Another common observation across a wide range of wind severity was the loss of exterior walls due to poor attachment to the foundation. In many of these cases, powder-actuated pins of varying lengths were used to attach the bottom of support walls to the concrete-slab foundations. Although equivalent systems are allowed to be substituted, modern building codes generally specify deformed steel anchor bolts to be embedded into reinforced concrete foundations for attachment of wood framing.

Structural performance of laminated-fiber sheathing

Most of the structures observed were sheathed on exterior walls with a laminated-fiber (i.e., paper) product that measured approximately 1/8 inch thick. Common problems in the strength of walls sheathed with laminated fiber include poor load path continuity of framing within wall systems, especially at wall corners, and poor load path continuity within wall systems stacked vertically between stories. The laminated-fiber walls also performed poorly in resisting racking forces from lateral wind loads. Also, these walls were often clad with brick veneer, a brittle exterior that was found to be largely incompatible with the relatively flexible laminated-fiber walls below. The laminated-fiber/brick veneer walls were frequently observed to have sustained damage due to excessive out-of-plane (transverse) or in-plane deformation, which was exacerbated by poor installation of brick ties. Falling brick from veneered walls, columns, and chimneys were observed across a wide range of wind speeds in the impacted areas, representing a considerable threat to life safety.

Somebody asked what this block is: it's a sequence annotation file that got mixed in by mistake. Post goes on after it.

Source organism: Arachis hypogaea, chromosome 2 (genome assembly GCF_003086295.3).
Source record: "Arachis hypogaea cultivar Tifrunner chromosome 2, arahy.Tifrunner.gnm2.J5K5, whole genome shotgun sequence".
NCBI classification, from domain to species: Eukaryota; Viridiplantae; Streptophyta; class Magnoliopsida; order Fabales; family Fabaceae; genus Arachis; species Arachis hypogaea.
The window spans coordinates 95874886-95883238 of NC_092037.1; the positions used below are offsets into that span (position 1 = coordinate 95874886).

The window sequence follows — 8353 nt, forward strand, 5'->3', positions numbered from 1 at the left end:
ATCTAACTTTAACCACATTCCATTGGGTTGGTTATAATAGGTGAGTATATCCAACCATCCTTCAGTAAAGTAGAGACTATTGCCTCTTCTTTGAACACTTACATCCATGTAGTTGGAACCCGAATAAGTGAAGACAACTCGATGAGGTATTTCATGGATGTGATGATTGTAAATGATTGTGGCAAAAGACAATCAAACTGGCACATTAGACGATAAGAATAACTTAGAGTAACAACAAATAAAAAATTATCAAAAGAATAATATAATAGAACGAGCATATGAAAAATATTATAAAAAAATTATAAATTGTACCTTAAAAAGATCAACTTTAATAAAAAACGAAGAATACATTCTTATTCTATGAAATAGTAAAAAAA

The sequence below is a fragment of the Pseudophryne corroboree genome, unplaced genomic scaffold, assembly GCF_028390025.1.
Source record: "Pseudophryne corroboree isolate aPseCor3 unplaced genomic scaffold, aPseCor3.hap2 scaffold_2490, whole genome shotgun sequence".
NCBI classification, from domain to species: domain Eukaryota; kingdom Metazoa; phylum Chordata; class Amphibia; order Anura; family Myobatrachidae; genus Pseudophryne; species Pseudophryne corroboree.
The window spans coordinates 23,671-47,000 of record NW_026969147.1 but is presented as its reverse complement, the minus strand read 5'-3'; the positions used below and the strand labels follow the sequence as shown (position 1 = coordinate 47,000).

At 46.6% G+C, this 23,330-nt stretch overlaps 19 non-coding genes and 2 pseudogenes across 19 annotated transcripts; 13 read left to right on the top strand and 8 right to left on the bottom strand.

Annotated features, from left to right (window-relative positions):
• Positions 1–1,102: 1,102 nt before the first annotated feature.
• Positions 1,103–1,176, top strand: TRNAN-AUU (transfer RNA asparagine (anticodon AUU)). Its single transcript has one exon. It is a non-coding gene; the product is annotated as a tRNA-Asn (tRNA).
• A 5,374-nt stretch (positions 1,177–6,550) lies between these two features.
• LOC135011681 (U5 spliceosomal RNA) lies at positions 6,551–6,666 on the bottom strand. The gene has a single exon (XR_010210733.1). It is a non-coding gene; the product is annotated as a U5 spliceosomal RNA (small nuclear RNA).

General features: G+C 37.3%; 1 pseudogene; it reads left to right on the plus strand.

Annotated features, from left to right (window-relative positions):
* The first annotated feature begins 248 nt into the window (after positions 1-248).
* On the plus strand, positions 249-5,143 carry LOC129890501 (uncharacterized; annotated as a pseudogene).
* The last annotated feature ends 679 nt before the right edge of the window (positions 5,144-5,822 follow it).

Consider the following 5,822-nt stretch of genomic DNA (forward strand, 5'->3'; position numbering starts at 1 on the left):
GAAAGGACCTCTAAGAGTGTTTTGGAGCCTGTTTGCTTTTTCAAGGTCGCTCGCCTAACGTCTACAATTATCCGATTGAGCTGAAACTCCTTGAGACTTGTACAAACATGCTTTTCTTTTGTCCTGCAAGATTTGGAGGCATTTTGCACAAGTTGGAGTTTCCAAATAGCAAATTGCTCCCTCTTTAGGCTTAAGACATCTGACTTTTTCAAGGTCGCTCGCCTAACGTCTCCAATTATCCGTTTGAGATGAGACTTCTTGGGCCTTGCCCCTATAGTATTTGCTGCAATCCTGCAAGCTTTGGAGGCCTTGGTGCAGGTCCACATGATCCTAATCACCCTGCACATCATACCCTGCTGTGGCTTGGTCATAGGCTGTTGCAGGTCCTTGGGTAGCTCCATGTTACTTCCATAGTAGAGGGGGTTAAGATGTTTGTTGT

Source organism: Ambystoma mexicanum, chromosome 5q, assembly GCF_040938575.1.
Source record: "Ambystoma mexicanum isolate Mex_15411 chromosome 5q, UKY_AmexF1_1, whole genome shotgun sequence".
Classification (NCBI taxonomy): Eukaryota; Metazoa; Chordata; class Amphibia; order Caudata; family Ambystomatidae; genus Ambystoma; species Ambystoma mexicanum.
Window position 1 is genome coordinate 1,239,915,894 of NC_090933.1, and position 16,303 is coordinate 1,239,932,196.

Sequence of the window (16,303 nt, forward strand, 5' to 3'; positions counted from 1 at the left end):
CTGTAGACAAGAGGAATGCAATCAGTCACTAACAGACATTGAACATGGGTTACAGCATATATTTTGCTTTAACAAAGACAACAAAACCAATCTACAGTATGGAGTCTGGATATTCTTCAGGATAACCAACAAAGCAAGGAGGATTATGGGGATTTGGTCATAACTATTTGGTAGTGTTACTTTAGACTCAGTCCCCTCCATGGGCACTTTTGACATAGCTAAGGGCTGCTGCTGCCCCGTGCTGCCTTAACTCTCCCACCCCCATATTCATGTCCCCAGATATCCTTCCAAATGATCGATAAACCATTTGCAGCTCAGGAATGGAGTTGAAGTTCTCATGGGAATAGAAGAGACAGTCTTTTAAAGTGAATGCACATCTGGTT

Misconceptions about tornado strength

A common myth is that all tornadoes are so powerful that structural failure is unavoidable no matter how well a building is constructed. In truth, most tornadoes are not that strong. Weaker tornadoes rated as EF0, EF1 and EF2 comprise 95 percent of all tornadoes. These smaller, less-violent tornadoes produce winds which a carefully constructed building can be expected to withstand. Stronger tornadoes with a maximum rating of EF3, EF4 and EF5 are statistically much rarer, with only 5 percent falling into this category. Although the maximum wind forces in stronger tornadoes are harder to resist, improvements in design can still help. This is especially the case when a building is located along the periphery of a strong tornado path. Stronger building components combined with more intentionally constructed connections can mean the difference between buildings that withstand tornadoes and those that don’t.

After the April 2011 Tornado Super Outbreak, the largest, costliest, and one of the deadliest tornado outbreaks ever recorded, APA developed Building for High Wind Resistance in Light-Frame Wood Construction, Form M310, containing recommendations for wind-resistant building. For these recommendations, or to download the complete Damage Assessment Report, visit APA Designers Circle: 2015 Texas Tornados.

Mark Halverson | APA Designers Circle: Projects and Practices
As Manager of Field Services at APA – The Engineered Wood Association, Mark Halverson oversees a team of engineers, architects, and technical experts throughout North America who provide engineered wood and systems information and recommendations to construction and design professionals.